Assessing carbon dioxide transport at the terrestrial-aquatic interface of the Krycklan catchment in north-west Sweden
Northern latitude catchment basins are known to be important net sinks of carbon that vary greatly in space and time with respect to their carbon uptake. Leith et al. (2015) used high-frequency continuous non-dispersive infrared (NDIR) sensor measurements to look at carbon dioxide transport at the terrestrial-aquatic interface of the Krycklan catchment in north-west Sweden.
Overall, they determined that riparian zones (mainly peat soils) were the dominant source of CO2 entering the stream, and had higher CO2 concentrations than the hillslope soils (podzol soils).
Concentrations overall were highly varied in time, especially in the hillslope areas, which was found to be dependent on water table level fluctuations. This was obvious during spring snowmelt events when CO2 concentrations increased.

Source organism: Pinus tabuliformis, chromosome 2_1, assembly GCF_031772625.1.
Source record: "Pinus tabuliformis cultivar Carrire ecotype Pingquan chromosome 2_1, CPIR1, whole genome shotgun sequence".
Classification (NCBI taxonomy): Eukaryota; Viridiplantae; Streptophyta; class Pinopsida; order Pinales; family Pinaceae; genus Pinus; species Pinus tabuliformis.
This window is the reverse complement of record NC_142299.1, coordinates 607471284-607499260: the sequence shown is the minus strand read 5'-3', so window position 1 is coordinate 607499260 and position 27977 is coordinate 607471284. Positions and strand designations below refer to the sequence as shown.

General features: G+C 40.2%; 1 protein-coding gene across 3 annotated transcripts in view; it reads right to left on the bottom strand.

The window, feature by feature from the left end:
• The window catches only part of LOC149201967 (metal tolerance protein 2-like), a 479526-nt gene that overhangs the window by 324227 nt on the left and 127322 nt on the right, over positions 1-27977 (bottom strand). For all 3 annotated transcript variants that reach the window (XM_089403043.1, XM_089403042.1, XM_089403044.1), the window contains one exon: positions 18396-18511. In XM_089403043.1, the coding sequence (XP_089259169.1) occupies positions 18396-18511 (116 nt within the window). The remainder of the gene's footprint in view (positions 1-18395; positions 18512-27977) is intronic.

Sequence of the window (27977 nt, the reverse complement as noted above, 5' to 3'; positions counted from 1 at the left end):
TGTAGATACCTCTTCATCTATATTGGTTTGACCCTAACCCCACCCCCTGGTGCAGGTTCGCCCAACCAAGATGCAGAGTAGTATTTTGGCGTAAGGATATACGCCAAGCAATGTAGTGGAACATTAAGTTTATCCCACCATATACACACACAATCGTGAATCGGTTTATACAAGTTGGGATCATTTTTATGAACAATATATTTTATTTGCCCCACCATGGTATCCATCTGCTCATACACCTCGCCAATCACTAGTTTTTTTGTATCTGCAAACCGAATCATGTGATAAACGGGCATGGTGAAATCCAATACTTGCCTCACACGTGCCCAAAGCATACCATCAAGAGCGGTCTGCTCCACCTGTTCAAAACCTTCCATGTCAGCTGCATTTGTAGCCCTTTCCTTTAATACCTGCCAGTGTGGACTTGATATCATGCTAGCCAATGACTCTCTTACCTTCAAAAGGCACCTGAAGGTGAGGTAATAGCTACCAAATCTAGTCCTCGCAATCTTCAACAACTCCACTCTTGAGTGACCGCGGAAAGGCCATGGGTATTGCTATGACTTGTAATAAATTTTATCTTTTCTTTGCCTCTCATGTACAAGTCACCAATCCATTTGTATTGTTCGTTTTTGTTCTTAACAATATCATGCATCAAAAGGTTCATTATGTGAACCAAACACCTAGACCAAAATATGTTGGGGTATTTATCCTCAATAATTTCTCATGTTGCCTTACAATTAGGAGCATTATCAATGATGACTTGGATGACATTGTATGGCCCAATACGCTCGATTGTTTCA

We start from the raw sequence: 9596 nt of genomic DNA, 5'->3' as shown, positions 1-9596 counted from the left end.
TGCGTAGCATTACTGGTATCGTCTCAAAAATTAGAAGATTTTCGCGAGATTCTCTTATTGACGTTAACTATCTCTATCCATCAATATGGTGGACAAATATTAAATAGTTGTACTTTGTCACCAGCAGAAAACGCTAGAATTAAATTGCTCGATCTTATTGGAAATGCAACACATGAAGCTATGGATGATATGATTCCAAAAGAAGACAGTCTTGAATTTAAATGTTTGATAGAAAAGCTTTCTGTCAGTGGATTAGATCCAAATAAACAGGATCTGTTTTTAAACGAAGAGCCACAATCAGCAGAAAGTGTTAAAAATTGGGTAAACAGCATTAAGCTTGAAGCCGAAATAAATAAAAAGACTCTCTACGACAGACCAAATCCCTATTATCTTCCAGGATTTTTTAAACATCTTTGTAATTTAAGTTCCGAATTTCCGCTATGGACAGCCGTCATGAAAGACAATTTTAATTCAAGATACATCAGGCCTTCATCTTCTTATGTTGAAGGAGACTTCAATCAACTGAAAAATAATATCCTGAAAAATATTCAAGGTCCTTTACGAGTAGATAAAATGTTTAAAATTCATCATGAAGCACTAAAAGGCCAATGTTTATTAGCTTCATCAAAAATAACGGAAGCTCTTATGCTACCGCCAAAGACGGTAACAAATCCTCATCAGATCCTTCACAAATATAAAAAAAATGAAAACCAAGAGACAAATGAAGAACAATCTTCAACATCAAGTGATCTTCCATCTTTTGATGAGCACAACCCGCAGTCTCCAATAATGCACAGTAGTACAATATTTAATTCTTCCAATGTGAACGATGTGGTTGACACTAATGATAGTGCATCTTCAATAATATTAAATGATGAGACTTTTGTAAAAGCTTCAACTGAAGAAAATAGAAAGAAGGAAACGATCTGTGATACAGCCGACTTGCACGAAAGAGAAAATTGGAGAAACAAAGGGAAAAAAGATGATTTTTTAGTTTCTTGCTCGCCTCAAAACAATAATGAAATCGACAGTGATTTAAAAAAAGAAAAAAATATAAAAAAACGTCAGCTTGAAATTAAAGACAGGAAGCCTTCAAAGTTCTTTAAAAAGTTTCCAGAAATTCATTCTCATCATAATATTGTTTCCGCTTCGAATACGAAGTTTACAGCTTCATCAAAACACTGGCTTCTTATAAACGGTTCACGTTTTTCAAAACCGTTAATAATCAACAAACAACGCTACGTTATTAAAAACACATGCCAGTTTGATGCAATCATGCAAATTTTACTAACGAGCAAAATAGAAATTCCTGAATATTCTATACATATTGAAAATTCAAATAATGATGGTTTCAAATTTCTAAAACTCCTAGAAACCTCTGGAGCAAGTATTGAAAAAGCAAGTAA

Leith et al. (2015) highlight the importance of riparian water table dynamics on CO2 export in headwater catchment basins. This is interesting in light of climate change and greater variability in precipitation, which may potentially affect the water table dynamics of catchment systems like the Krycklan catchment, and thus have the potential to alter CO2 export to streams.
Leith et al. (2015), “Carbon dioxide transport across the hillslope-riparian-stream continuum in a boreal headwater catchment”